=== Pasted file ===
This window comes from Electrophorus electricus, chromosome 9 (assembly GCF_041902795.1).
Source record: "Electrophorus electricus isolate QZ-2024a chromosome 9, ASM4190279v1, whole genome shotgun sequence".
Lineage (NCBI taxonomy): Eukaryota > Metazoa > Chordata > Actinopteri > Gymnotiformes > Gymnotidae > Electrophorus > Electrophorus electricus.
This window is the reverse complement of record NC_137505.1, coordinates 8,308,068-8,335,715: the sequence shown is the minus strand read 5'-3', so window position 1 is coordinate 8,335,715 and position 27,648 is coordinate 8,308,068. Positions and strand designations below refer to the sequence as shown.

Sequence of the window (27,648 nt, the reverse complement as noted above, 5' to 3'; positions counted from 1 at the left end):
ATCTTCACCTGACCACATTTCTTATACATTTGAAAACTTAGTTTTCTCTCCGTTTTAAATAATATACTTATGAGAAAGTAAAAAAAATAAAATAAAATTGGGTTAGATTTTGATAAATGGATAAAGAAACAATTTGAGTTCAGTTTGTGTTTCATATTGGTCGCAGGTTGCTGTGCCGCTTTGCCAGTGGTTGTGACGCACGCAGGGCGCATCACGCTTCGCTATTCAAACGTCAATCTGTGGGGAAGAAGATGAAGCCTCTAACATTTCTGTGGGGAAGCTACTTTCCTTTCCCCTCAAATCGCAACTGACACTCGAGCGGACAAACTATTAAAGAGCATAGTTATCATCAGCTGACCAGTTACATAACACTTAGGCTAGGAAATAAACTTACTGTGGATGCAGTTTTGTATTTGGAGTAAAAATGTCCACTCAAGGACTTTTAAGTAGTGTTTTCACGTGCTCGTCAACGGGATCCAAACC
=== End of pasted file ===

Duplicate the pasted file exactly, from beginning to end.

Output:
This window comes from Electrophorus electricus, chromosome 9 (assembly GCF_041902795.1).
Source record: "Electrophorus electricus isolate QZ-2024a chromosome 9, ASM4190279v1, whole genome shotgun sequence".
Lineage (NCBI taxonomy): Eukaryota > Metazoa > Chordata > Actinopteri > Gymnotiformes > Gymnotidae > Electrophorus > Electrophorus electricus.
This window is the reverse complement of record NC_137505.1, coordinates 8,308,068-8,335,715: the sequence shown is the minus strand read 5'-3', so window position 1 is coordinate 8,335,715 and position 27,648 is coordinate 8,308,068. Positions and strand designations below refer to the sequence as shown.

Sequence of the window (27,648 nt, the reverse complement as noted above, 5' to 3'; positions counted from 1 at the left end):
ATCTTCACCTGACCACATTTCTTATACATTTGAAAACTTAGTTTTCTCTCCGTTTTAAATAATATACTTATGAGAAAGTAAAAAAAATAAAATAAAATTGGGTTAGATTTTGATAAATGGATAAAGAAACAATTTGAGTTCAGTTTGTGTTTCATATTGGTCGCAGGTTGCTGTGCCGCTTTGCCAGTGGTTGTGACGCACGCAGGGCGCATCACGCTTCGCTATTCAAACGTCAATCTGTGGGGAAGAAGATGAAGCCTCTAACATTTCTGTGGGGAAGCTACTTTCCTTTCCCCTCAAATCGCAACTGACACTCGAGCGGACAAACTATTAAAGAGCATAGTTATCATCAGCTGACCAGTTACATAACACTTAGGCTAGGAAATAAACTTACTGTGGATGCAGTTTTGTATTTGGAGTAAAAATGTCCACTCAAGGACTTTTAAGTAGTGTTTTCACGTGCTCGTCAACGGGATCCAAACC